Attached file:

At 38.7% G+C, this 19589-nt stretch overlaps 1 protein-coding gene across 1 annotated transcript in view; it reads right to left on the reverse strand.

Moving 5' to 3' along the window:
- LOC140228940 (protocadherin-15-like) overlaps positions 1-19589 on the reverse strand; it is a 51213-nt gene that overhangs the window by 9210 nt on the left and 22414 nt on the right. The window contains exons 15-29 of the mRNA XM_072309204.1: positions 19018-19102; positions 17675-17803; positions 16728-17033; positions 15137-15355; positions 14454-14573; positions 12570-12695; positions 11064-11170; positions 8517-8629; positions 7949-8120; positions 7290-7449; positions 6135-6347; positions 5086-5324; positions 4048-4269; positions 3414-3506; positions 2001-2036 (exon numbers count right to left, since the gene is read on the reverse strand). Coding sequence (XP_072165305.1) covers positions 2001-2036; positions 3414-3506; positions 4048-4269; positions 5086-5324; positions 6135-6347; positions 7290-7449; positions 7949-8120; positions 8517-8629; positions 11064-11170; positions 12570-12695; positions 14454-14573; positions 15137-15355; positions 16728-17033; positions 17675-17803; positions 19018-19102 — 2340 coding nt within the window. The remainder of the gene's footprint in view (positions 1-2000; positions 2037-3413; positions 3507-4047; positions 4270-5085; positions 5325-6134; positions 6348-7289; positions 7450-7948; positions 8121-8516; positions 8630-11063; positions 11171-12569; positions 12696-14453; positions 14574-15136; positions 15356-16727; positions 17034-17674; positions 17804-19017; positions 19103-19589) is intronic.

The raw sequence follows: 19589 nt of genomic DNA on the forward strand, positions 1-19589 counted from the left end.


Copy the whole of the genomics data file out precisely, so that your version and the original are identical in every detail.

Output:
At 38.7% G+C, this 19589-nt stretch overlaps 1 protein-coding gene across 1 annotated transcript in view; it reads right to left on the reverse strand.

Moving 5' to 3' along the window:
- LOC140228940 (protocadherin-15-like) overlaps positions 1-19589 on the reverse strand; it is a 51213-nt gene that overhangs the window by 9210 nt on the left and 22414 nt on the right. The window contains exons 15-29 of the mRNA XM_072309204.1: positions 19018-19102; positions 17675-17803; positions 16728-17033; positions 15137-15355; positions 14454-14573; positions 12570-12695; positions 11064-11170; positions 8517-8629; positions 7949-8120; positions 7290-7449; positions 6135-6347; positions 5086-5324; positions 4048-4269; positions 3414-3506; positions 2001-2036 (exon numbers count right to left, since the gene is read on the reverse strand). Coding sequence (XP_072165305.1) covers positions 2001-2036; positions 3414-3506; positions 4048-4269; positions 5086-5324; positions 6135-6347; positions 7290-7449; positions 7949-8120; positions 8517-8629; positions 11064-11170; positions 12570-12695; positions 14454-14573; positions 15137-15355; positions 16728-17033; positions 17675-17803; positions 19018-19102 — 2340 coding nt within the window. The remainder of the gene's footprint in view (positions 1-2000; positions 2037-3413; positions 3507-4047; positions 4270-5085; positions 5325-6134; positions 6348-7289; positions 7450-7948; positions 8121-8516; positions 8630-11063; positions 11171-12569; positions 12696-14453; positions 14574-15136; positions 15356-16727; positions 17034-17674; positions 17804-19017; positions 19103-19589) is intronic.

The raw sequence follows: 19589 nt of genomic DNA on the forward strand, positions 1-19589 counted from the left end.